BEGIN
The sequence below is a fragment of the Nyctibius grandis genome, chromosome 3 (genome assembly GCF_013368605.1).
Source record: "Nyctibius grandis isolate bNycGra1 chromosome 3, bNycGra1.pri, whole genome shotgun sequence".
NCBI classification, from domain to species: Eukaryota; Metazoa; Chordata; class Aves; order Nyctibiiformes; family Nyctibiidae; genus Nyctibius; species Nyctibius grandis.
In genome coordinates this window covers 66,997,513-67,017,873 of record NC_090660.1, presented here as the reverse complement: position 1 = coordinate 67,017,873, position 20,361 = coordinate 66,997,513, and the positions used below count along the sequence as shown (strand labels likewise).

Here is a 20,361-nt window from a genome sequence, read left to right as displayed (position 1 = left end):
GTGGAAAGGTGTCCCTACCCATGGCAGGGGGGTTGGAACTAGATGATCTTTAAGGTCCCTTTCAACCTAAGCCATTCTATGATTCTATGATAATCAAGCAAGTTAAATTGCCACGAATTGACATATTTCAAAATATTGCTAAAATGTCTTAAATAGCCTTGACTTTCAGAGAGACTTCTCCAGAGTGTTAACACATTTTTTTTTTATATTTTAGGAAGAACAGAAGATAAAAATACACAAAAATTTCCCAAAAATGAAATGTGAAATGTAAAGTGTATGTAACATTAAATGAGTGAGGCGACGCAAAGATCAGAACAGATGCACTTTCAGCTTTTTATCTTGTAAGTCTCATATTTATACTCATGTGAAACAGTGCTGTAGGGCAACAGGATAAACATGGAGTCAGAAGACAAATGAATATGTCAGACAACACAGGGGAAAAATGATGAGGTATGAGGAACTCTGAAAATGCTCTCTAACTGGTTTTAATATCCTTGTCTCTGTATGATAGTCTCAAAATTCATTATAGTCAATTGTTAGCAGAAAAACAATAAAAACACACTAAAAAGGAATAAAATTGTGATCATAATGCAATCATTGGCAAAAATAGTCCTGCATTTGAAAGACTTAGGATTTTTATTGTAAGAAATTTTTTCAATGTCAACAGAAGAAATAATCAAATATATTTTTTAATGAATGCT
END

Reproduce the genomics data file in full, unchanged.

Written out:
The sequence below is a fragment of the Nyctibius grandis genome, chromosome 3 (genome assembly GCF_013368605.1).
Source record: "Nyctibius grandis isolate bNycGra1 chromosome 3, bNycGra1.pri, whole genome shotgun sequence".
NCBI classification, from domain to species: Eukaryota; Metazoa; Chordata; class Aves; order Nyctibiiformes; family Nyctibiidae; genus Nyctibius; species Nyctibius grandis.
In genome coordinates this window covers 66,997,513-67,017,873 of record NC_090660.1, presented here as the reverse complement: position 1 = coordinate 67,017,873, position 20,361 = coordinate 66,997,513, and the positions used below count along the sequence as shown (strand labels likewise).

Here is a 20,361-nt window from a genome sequence, read left to right as displayed (position 1 = left end):
GTGGAAAGGTGTCCCTACCCATGGCAGGGGGGTTGGAACTAGATGATCTTTAAGGTCCCTTTCAACCTAAGCCATTCTATGATTCTATGATAATCAAGCAAGTTAAATTGCCACGAATTGACATATTTCAAAATATTGCTAAAATGTCTTAAATAGCCTTGACTTTCAGAGAGACTTCTCCAGAGTGTTAACACATTTTTTTTTTATATTTTAGGAAGAACAGAAGATAAAAATACACAAAAATTTCCCAAAAATGAAATGTGAAATGTAAAGTGTATGTAACATTAAATGAGTGAGGCGACGCAAAGATCAGAACAGATGCACTTTCAGCTTTTTATCTTGTAAGTCTCATATTTATACTCATGTGAAACAGTGCTGTAGGGCAACAGGATAAACATGGAGTCAGAAGACAAATGAATATGTCAGACAACACAGGGGAAAAATGATGAGGTATGAGGAACTCTGAAAATGCTCTCTAACTGGTTTTAATATCCTTGTCTCTGTATGATAGTCTCAAAATTCATTATAGTCAATTGTTAGCAGAAAAACAATAAAAACACACTAAAAAGGAATAAAATTGTGATCATAATGCAATCATTGGCAAAAATAGTCCTGCATTTGAAAGACTTAGGATTTTTATTGTAAGAAATTTTTTCAATGTCAACAGAAGAAATAATCAAATATATTTTTTAATGAATGCT